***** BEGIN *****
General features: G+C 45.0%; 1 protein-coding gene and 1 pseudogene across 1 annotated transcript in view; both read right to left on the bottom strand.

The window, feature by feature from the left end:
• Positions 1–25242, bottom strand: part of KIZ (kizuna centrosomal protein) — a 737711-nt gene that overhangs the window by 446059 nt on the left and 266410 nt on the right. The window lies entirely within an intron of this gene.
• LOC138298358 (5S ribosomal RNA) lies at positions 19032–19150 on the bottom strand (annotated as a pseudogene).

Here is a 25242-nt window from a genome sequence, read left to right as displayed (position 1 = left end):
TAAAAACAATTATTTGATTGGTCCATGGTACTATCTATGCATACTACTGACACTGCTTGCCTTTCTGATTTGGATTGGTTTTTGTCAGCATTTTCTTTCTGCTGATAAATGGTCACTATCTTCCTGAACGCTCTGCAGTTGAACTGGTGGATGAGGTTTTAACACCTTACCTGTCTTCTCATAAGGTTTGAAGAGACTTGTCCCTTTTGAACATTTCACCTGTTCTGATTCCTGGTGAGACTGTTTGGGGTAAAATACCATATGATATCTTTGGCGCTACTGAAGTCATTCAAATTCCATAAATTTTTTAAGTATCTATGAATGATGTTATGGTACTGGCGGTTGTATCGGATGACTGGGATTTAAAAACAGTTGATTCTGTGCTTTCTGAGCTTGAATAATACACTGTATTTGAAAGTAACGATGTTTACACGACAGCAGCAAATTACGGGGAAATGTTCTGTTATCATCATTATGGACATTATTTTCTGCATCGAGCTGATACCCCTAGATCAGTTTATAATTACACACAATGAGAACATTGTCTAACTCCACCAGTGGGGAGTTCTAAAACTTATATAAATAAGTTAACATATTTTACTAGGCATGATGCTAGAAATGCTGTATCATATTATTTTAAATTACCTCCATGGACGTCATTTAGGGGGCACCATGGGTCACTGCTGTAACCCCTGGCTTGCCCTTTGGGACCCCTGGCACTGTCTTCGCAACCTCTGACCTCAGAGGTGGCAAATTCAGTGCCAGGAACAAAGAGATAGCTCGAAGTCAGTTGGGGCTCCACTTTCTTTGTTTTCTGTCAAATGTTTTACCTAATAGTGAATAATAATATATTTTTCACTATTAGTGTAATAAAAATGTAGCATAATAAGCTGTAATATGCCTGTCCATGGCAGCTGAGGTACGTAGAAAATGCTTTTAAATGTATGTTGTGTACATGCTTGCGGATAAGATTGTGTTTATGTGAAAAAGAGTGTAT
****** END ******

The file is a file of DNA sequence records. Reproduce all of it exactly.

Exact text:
General features: G+C 45.0%; 1 protein-coding gene and 1 pseudogene across 1 annotated transcript in view; both read right to left on the bottom strand.

The window, feature by feature from the left end:
• Positions 1–25242, bottom strand: part of KIZ (kizuna centrosomal protein) — a 737711-nt gene that overhangs the window by 446059 nt on the left and 266410 nt on the right. The window lies entirely within an intron of this gene.
• LOC138298358 (5S ribosomal RNA) lies at positions 19032–19150 on the bottom strand (annotated as a pseudogene).

Here is a 25242-nt window from a genome sequence, read left to right as displayed (position 1 = left end):
TAAAAACAATTATTTGATTGGTCCATGGTACTATCTATGCATACTACTGACACTGCTTGCCTTTCTGATTTGGATTGGTTTTTGTCAGCATTTTCTTTCTGCTGATAAATGGTCACTATCTTCCTGAACGCTCTGCAGTTGAACTGGTGGATGAGGTTTTAACACCTTACCTGTCTTCTCATAAGGTTTGAAGAGACTTGTCCCTTTTGAACATTTCACCTGTTCTGATTCCTGGTGAGACTGTTTGGGGTAAAATACCATATGATATCTTTGGCGCTACTGAAGTCATTCAAATTCCATAAATTTTTTAAGTATCTATGAATGATGTTATGGTACTGGCGGTTGTATCGGATGACTGGGATTTAAAAACAGTTGATTCTGTGCTTTCTGAGCTTGAATAATACACTGTATTTGAAAGTAACGATGTTTACACGACAGCAGCAAATTACGGGGAAATGTTCTGTTATCATCATTATGGACATTATTTTCTGCATCGAGCTGATACCCCTAGATCAGTTTATAATTACACACAATGAGAACATTGTCTAACTCCACCAGTGGGGAGTTCTAAAACTTATATAAATAAGTTAACATATTTTACTAGGCATGATGCTAGAAATGCTGTATCATATTATTTTAAATTACCTCCATGGACGTCATTTAGGGGGCACCATGGGTCACTGCTGTAACCCCTGGCTTGCCCTTTGGGACCCCTGGCACTGTCTTCGCAACCTCTGACCTCAGAGGTGGCAAATTCAGTGCCAGGAACAAAGAGATAGCTCGAAGTCAGTTGGGGCTCCACTTTCTTTGTTTTCTGTCAAATGTTTTACCTAATAGTGAATAATAATATATTTTTCACTATTAGTGTAATAAAAATGTAGCATAATAAGCTGTAATATGCCTGTCCATGGCAGCTGAGGTACGTAGAAAATGCTTTTAAATGTATGTTGTGTACATGCTTGCGGATAAGATTGTGTTTATGTGAAAAAGAGTGTAT